Note from Laura: if you have a high incidence of local infection, or draw strongly from areas that do, I strongly suggest postponing your classes, socials and events until things are safer. This is in line with best practices by health experts.

Consideration 2: Setting and population

There are a few key setting and population considerations when you are deciding whether to host or attend an event: Holding an event outdoors is safer than indoors. Vaccinated individuals are much less likely to acquire or transmit COVID. The larger a group is, the higher potential for transmission.

Symptom screening and rapid tests act as additional layers of protection, but are not sufficient on their own. Masks also add protection; the better-fitting a mask, the better protection. Keep in mind that a “mixed population” with vaccinated and unvaccinated/partially vaccinated attendees increases the risk of disease transmission among everyone in attendance, including among those that are fully vaccinated. Here is a graphic that indicates what I feel would be a reasonably safe event in different settings:

Note from Laura: From what I’ve heard from health professionals, it is important to stress that a policy of masks for unvaccinated people and no masks for vaccinated people is difficult to enforce and not a best practice. Also, I strongly advise against an “honour system” for vaccination status. As an organizer, there are always people who will take advantage of this – especially when they ideologically disagree with the purpose of a rule or think it is stupid. Not having a verification system means that you effectively have no system. Please don’t do this.

If you are looking for a vaccine verification tool, Danceplace has one that allows you to verify vaccine status once for each participant.

What about symptom screening?

Note from Laura: Danceplace has created a free tool for symptom screening, useable by any organizer prior to any class, event, or social. In addition, here are basic and fillable versions of this survey you can use at your event, class or social. 

A “symptom declaration” screen at the beginning of a dance social, event or class is another tool organizers can use.  Screening can still be useful with fully vaccinated people because of breakthrough infections and subsequent risk of transmission. The tool inquires about any symptoms that may be COVID, or potential exposure to COVID. Given the uncertainty posed by evolving variants, the tool serves as an additional layer of protection to reduce the likelihood of spread, and potential introduction of a variant into the communityLike all tools, it has some limitations. For example, it may still not identify all those who are ill, and it is dependent on the honesty of those answering. Please answer honestly, for the good of the community.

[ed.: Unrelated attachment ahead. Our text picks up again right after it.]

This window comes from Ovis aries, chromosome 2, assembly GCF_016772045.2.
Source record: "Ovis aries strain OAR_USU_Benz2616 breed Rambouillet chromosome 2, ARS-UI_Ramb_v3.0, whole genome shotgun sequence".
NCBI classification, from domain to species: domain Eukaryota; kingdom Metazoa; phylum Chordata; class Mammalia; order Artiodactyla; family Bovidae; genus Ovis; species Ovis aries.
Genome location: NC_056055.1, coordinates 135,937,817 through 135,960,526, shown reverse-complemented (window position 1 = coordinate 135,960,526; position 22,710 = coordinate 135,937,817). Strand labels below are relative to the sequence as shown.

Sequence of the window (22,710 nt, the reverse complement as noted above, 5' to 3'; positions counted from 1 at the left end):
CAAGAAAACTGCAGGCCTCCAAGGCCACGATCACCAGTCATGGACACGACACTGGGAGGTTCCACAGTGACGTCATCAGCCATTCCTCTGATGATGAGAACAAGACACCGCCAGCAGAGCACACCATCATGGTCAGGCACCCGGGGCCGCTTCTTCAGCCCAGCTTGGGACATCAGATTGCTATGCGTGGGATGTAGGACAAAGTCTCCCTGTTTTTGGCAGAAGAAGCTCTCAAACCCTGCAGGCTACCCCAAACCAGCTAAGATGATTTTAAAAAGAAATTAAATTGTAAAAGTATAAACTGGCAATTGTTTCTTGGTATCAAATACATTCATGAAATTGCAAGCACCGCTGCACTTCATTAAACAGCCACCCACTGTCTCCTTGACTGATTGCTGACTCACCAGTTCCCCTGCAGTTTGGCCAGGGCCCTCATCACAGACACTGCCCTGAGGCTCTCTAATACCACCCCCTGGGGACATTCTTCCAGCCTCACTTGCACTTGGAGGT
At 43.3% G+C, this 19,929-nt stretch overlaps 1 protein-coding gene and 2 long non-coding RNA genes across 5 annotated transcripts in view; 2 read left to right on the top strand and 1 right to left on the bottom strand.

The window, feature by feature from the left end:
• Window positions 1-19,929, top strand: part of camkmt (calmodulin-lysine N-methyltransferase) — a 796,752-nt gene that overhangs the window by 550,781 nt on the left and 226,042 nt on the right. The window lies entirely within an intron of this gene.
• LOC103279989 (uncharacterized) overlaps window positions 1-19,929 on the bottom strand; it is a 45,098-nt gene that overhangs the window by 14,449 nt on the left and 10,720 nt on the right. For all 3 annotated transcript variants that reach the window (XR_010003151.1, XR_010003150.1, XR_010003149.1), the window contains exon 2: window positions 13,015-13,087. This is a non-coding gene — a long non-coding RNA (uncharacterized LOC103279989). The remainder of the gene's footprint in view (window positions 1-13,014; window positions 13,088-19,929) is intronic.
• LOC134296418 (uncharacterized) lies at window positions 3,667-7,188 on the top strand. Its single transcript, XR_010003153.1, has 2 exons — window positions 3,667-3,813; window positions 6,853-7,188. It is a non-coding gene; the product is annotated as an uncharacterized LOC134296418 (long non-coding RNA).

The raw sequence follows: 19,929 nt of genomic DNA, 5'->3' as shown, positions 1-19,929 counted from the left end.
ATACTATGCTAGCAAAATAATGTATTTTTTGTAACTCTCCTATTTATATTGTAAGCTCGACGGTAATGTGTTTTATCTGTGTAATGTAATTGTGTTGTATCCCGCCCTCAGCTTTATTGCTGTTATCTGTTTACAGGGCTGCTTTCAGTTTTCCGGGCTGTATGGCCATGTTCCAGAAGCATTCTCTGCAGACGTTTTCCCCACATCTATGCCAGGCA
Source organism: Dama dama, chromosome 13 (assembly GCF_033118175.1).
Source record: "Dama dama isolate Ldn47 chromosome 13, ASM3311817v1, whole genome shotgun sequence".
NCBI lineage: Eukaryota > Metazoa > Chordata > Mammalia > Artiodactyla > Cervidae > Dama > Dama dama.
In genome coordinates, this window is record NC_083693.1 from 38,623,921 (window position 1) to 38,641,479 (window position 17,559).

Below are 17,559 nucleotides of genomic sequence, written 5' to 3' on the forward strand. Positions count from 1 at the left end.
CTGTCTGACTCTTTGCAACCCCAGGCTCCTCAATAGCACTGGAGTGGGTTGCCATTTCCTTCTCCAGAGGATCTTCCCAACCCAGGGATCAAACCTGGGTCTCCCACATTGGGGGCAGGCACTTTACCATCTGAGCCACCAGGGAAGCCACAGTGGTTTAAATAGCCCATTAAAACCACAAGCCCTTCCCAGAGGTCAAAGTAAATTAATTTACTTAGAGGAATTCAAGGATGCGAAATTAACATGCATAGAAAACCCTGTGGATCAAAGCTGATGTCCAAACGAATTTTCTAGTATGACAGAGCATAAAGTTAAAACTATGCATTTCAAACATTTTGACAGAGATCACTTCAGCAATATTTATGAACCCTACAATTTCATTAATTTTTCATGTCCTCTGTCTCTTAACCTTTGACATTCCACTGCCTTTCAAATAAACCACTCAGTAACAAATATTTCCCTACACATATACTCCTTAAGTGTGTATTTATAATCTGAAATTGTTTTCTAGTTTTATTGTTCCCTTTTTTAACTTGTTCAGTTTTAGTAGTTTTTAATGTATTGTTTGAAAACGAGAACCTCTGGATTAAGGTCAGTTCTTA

A behavioural incentive for people to be honest and not minimize their symptoms or exposure is for organizers to provide refunds or defer the ticket for a repeat of the event. This would concretely reduce the likelihood of COVID spreading at their event, and gain community trust in return.

Here is a sample entrance symptom screening questionnaire:

1. Are you experiencing any of these symptoms?

  • Fever
  • New or worsening cough
  • Difficulty breathing/shortness of breath

2. Are you experiencing any of these unexplained symptoms?

  • Fever
  • New or worsening cough
  • Difficulty breathing/shortness of breath
  • Are you experiencing any of these unexplained symptoms? Please read the list
  • Fatigue/malaise
  • Chills
  • Sore throat
  • Runny nose
  • Nasal congestion
  • Digestive symptoms (including nausea/vomiting/diarrhea)
  • Loss of taste/smell
  • Sore muscles
  • Conjunctivitis (pink eye)
  • Headache

2. Have you been in close contact at home, at work**, or in the community, with someone who is symptomatic and/or is being tested/awaiting test results of COVID-19?

3. Have you been in close contact at home, at work**, or in the community, with someone who has been confirmed to have COVID-19 in the last 14 days?